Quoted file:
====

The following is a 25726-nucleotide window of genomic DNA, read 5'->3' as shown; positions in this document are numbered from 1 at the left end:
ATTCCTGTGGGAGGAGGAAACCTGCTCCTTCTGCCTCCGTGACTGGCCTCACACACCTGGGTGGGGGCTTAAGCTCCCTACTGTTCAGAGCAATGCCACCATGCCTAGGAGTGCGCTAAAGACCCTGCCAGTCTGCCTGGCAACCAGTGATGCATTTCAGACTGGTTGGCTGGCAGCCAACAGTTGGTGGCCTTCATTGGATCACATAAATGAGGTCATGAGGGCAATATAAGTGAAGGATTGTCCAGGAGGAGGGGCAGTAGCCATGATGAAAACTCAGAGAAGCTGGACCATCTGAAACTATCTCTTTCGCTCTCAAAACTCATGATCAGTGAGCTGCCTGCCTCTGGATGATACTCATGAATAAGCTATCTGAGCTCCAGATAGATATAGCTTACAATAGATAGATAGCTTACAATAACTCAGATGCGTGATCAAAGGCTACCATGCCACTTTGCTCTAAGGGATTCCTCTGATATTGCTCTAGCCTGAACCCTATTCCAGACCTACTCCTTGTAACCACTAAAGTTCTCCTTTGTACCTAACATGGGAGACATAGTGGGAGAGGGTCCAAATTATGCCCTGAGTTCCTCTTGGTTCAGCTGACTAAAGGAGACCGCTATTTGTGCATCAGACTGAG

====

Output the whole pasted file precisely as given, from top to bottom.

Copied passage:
The following is a 25726-nucleotide window of genomic DNA, read 5'->3' as shown; positions in this document are numbered from 1 at the left end:
ATTCCTGTGGGAGGAGGAAACCTGCTCCTTCTGCCTCCGTGACTGGCCTCACACACCTGGGTGGGGGCTTAAGCTCCCTACTGTTCAGAGCAATGCCACCATGCCTAGGAGTGCGCTAAAGACCCTGCCAGTCTGCCTGGCAACCAGTGATGCATTTCAGACTGGTTGGCTGGCAGCCAACAGTTGGTGGCCTTCATTGGATCACATAAATGAGGTCATGAGGGCAATATAAGTGAAGGATTGTCCAGGAGGAGGGGCAGTAGCCATGATGAAAACTCAGAGAAGCTGGACCATCTGAAACTATCTCTTTCGCTCTCAAAACTCATGATCAGTGAGCTGCCTGCCTCTGGATGATACTCATGAATAAGCTATCTGAGCTCCAGATAGATATAGCTTACAATAGATAGATAGCTTACAATAACTCAGATGCGTGATCAAAGGCTACCATGCCACTTTGCTCTAAGGGATTCCTCTGATATTGCTCTAGCCTGAACCCTATTCCAGACCTACTCCTTGTAACCACTAAAGTTCTCCTTTGTACCTAACATGGGAGACATAGTGGGAGAGGGTCCAAATTATGCCCTGAGTTCCTCTTGGTTCAGCTGACTAAAGGAGACCGCTATTTGTGCATCAGACTGAG